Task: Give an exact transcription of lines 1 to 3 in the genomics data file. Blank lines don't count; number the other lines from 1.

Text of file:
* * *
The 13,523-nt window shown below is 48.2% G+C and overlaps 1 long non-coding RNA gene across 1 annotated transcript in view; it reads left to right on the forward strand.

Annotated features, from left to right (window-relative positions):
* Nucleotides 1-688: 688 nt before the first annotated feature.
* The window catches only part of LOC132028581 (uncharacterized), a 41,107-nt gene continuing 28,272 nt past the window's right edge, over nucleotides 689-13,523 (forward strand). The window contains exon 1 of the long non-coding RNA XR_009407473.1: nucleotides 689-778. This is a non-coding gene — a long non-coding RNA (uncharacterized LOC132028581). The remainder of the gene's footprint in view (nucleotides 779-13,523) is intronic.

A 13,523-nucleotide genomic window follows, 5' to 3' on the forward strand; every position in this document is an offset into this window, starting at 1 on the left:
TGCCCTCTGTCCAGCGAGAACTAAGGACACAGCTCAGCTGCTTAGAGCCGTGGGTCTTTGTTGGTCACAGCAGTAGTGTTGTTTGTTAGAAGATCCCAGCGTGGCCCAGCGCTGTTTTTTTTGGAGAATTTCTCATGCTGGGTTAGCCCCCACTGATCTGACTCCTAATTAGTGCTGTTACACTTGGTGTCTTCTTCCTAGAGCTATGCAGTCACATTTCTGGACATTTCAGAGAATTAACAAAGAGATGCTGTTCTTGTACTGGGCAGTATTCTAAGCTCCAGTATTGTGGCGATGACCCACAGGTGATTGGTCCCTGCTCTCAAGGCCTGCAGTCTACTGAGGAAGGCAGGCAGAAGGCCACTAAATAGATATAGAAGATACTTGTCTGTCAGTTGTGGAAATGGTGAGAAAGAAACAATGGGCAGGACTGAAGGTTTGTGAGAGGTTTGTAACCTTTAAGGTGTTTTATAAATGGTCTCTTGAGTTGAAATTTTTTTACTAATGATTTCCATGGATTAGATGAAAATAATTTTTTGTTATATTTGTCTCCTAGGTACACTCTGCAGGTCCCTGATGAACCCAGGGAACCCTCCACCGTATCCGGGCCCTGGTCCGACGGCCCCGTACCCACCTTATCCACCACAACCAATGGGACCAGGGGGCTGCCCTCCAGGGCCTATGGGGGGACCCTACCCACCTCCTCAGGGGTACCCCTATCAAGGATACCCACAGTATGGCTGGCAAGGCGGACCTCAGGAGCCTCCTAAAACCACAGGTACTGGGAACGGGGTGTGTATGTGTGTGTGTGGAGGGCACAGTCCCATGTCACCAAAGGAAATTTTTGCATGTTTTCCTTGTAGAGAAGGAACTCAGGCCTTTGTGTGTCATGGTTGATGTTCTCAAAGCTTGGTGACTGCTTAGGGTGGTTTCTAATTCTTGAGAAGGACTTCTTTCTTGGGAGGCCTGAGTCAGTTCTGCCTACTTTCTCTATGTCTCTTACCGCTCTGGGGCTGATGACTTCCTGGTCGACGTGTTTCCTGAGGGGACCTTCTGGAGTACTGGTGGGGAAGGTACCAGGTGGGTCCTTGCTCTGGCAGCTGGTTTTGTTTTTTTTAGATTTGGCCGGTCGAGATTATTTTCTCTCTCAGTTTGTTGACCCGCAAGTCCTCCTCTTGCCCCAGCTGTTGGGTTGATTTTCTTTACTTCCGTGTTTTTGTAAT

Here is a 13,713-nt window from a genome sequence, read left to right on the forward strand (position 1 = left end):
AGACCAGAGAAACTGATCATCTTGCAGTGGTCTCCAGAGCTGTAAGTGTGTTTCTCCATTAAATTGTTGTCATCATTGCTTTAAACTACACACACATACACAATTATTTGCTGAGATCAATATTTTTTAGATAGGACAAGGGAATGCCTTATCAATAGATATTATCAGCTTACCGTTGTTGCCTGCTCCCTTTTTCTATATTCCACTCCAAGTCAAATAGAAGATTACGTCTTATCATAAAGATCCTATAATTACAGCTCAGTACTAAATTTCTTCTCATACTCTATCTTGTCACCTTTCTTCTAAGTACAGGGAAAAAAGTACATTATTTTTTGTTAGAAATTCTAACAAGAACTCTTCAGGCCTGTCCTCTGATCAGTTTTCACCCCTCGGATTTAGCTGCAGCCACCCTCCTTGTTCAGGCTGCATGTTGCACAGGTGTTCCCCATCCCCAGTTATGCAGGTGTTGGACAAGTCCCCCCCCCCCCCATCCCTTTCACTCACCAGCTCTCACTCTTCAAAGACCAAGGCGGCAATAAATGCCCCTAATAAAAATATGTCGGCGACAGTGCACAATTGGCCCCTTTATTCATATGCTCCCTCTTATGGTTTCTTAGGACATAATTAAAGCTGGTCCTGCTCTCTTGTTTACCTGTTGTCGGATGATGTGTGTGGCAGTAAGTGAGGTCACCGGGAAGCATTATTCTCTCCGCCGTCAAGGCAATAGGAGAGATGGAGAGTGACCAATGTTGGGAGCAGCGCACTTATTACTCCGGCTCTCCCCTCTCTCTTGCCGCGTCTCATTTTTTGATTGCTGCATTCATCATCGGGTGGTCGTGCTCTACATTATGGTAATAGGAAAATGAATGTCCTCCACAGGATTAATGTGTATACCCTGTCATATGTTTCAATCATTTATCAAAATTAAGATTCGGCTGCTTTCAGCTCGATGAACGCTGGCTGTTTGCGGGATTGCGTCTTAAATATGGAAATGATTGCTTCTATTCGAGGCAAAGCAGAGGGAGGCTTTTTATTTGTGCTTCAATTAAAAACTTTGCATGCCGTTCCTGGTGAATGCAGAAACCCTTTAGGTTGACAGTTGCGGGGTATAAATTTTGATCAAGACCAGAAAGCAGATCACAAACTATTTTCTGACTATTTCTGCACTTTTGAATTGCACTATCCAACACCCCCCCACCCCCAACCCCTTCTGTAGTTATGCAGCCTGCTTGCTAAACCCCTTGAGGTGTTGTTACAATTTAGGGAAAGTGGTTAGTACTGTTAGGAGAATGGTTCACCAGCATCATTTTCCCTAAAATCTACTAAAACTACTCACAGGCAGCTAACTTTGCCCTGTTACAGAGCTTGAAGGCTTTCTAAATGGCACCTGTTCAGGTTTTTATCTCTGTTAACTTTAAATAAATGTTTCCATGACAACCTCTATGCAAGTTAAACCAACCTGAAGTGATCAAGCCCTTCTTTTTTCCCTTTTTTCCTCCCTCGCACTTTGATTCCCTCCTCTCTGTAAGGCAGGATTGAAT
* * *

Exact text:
The 13,523-nt window shown below is 48.2% G+C and overlaps 1 long non-coding RNA gene across 1 annotated transcript in view; it reads left to right on the forward strand.

Annotated features, from left to right (window-relative positions):
* Nucleotides 1-688: 688 nt before the first annotated feature.